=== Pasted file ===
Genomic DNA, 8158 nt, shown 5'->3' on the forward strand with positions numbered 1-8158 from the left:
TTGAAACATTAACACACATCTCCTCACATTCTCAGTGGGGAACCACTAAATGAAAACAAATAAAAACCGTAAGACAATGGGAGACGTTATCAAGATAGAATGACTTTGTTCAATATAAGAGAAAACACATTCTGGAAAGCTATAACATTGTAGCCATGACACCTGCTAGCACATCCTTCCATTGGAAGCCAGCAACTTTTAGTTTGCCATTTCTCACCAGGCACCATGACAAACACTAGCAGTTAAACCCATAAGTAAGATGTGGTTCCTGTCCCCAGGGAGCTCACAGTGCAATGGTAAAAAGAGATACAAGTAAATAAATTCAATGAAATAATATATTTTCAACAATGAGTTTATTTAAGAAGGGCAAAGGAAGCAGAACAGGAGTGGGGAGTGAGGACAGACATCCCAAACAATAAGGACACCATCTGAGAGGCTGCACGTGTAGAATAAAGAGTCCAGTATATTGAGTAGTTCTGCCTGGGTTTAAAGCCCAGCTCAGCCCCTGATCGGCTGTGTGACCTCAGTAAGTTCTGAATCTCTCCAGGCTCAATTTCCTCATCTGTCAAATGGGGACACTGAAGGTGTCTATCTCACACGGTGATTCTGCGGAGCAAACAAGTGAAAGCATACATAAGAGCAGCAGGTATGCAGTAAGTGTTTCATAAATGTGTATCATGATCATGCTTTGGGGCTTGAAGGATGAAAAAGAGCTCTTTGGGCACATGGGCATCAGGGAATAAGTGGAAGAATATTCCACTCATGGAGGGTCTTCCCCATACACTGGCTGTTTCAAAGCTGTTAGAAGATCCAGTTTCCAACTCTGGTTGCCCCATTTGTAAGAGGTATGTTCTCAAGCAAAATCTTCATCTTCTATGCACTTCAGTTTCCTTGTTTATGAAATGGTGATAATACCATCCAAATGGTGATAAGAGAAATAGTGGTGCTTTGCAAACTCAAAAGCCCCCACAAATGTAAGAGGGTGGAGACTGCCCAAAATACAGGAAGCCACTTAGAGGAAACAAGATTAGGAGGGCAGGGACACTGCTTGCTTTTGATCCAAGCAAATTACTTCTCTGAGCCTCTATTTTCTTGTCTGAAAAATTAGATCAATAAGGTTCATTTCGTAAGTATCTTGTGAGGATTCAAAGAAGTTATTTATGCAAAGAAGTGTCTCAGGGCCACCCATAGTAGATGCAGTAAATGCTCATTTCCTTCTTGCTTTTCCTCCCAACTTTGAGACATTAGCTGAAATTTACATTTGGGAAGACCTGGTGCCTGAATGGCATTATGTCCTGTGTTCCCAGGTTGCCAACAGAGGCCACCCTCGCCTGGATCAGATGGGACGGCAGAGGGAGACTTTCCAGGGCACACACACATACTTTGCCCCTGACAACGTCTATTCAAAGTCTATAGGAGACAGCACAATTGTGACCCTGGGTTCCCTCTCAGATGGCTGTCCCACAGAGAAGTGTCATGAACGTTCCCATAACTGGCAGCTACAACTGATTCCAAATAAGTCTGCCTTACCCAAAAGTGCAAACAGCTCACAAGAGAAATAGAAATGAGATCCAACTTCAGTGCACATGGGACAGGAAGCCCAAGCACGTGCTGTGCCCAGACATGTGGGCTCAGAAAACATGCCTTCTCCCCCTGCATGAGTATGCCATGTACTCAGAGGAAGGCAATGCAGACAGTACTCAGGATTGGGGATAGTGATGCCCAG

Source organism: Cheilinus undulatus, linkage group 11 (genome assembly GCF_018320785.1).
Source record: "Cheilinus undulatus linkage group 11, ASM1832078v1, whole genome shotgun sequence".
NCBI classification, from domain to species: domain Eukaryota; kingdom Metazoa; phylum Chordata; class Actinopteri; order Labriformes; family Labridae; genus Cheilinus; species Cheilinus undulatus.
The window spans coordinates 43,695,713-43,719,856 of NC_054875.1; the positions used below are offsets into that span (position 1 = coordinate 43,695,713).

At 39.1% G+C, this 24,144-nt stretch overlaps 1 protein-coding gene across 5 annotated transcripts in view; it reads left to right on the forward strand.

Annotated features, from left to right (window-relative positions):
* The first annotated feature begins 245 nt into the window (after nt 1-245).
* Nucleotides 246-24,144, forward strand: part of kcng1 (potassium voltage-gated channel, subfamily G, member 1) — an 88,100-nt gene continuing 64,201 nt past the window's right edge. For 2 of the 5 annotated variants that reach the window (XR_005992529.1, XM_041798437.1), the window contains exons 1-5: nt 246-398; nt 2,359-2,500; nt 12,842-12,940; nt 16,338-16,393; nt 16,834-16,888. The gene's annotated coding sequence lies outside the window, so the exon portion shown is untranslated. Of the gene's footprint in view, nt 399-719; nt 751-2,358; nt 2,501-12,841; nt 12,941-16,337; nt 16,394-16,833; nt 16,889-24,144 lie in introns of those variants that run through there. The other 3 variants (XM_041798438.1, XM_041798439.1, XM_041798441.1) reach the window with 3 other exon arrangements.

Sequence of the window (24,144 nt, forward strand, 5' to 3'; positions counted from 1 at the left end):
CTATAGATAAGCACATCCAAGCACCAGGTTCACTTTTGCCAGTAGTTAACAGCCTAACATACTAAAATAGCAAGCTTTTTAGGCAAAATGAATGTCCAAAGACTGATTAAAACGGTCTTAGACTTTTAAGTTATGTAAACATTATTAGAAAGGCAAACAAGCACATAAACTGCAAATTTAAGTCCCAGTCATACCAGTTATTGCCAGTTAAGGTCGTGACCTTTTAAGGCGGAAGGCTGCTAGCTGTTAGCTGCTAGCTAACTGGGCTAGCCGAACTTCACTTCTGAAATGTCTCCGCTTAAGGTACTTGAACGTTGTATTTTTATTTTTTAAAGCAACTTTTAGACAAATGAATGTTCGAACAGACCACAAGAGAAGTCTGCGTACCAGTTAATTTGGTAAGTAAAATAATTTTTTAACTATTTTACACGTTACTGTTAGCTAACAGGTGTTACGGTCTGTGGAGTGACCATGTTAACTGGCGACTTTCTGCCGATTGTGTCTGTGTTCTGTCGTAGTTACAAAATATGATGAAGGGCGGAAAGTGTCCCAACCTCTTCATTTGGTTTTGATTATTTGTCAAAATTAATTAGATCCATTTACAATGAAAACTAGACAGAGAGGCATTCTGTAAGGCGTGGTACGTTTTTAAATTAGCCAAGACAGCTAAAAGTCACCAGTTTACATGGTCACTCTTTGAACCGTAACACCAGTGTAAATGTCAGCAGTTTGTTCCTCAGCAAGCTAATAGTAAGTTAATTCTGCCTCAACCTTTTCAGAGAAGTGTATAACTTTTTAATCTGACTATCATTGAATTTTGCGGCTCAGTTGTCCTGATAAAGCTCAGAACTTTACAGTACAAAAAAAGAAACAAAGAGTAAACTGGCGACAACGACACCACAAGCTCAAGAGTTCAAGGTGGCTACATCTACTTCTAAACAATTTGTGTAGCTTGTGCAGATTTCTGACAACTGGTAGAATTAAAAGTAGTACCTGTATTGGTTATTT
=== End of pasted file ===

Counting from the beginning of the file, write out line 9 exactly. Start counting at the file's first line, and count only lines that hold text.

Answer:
* The first annotated feature begins 245 nt into the window (after nt 1-245).